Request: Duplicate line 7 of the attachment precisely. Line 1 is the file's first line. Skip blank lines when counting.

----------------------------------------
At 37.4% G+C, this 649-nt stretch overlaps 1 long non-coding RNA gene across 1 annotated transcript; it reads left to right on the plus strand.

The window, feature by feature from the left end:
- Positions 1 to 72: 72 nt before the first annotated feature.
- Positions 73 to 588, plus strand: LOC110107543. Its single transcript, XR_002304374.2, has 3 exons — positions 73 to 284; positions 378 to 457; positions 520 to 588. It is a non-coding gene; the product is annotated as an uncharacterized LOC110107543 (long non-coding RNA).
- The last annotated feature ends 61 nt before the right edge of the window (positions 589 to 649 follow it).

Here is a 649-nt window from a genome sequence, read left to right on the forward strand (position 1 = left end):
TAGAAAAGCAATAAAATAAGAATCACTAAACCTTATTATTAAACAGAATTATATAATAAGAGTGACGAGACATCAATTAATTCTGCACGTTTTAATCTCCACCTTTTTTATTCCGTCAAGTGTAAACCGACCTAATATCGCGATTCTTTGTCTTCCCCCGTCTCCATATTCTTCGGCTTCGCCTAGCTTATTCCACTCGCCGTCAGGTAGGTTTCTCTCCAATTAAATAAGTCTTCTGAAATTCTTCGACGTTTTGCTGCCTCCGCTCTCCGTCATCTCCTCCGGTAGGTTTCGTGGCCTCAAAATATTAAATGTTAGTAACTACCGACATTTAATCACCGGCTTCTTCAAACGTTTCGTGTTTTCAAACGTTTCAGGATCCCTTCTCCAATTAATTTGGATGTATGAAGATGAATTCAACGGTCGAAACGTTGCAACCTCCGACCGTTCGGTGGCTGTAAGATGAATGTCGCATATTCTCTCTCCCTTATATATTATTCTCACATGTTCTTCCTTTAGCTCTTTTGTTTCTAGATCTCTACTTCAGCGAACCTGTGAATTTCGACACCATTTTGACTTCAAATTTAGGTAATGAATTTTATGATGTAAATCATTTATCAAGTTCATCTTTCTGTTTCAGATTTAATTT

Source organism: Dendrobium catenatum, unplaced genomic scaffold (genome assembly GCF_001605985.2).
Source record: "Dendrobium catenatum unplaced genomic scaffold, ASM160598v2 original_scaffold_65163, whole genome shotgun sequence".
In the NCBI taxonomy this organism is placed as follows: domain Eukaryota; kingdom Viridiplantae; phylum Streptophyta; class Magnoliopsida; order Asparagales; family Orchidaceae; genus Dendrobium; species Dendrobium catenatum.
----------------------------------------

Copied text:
TAGAAAAGCAATAAAATAAGAATCACTAAACCTTATTATTAAACAGAATTATATAATAAGAGTGACGAGACATCAATTAATTCTGCACGTTTTAATCTCCACCTTTTTTATTCCGTCAAGTGTAAACCGACCTAATATCGCGATTCTTTGTCTTCCCCCGTCTCCATATTCTTCGGCTTCGCCTAGCTTATTCCACTCGCCGTCAGGTAGGTTTCTCTCCAATTAAATAAGTCTTCTGAAATTCTTCGACGTTTTGCTGCCTCCGCTCTCCGTCATCTCCTCCGGTAGGTTTCGTGGCCTCAAAATATTAAATGTTAGTAACTACCGACATTTAATCACCGGCTTCTTCAAACGTTTCGTGTTTTCAAACGTTTCAGGATCCCTTCTCCAATTAATTTGGATGTATGAAGATGAATTCAACGGTCGAAACGTTGCAACCTCCGACCGTTCGGTGGCTGTAAGATGAATGTCGCATATTCTCTCTCCCTTATATATTATTCTCACATGTTCTTCCTTTAGCTCTTTTGTTTCTAGATCTCTACTTCAGCGAACCTGTGAATTTCGACACCATTTTGACTTCAAATTTAGGTAATGAATTTTATGATGTAAATCATTTATCAAGTTCATCTTTCTGTTTCAGATTTAATTT